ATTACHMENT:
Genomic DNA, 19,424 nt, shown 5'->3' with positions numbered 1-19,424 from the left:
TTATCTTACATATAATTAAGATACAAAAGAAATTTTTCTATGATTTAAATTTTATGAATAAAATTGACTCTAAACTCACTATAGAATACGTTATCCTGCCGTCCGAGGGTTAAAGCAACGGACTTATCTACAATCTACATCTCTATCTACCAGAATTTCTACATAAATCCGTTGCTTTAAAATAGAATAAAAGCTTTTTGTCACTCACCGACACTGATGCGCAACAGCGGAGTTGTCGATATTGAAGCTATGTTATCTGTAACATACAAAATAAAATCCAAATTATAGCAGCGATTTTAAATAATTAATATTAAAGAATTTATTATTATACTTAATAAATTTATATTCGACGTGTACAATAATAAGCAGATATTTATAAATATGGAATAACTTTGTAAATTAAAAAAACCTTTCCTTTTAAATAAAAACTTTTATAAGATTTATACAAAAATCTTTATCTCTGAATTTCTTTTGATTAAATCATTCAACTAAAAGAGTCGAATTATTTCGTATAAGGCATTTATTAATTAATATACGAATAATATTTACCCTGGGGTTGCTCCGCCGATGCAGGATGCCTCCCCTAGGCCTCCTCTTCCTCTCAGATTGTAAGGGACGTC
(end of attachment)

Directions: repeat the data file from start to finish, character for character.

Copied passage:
Genomic DNA, 19,424 nt, shown 5'->3' with positions numbered 1-19,424 from the left:
TTATCTTACATATAATTAAGATACAAAAGAAATTTTTCTATGATTTAAATTTTATGAATAAAATTGACTCTAAACTCACTATAGAATACGTTATCCTGCCGTCCGAGGGTTAAAGCAACGGACTTATCTACAATCTACATCTCTATCTACCAGAATTTCTACATAAATCCGTTGCTTTAAAATAGAATAAAAGCTTTTTGTCACTCACCGACACTGATGCGCAACAGCGGAGTTGTCGATATTGAAGCTATGTTATCTGTAACATACAAAATAAAATCCAAATTATAGCAGCGATTTTAAATAATTAATATTAAAGAATTTATTATTATACTTAATAAATTTATATTCGACGTGTACAATAATAAGCAGATATTTATAAATATGGAATAACTTTGTAAATTAAAAAAACCTTTCCTTTTAAATAAAAACTTTTATAAGATTTATACAAAAATCTTTATCTCTGAATTTCTTTTGATTAAATCATTCAACTAAAAGAGTCGAATTATTTCGTATAAGGCATTTATTAATTAATATACGAATAATATTTACCCTGGGGTTGCTCCGCCGATGCAGGATGCCTCCCCTAGGCCTCCTCTTCCTCTCAGATTGTAAGGGACGTC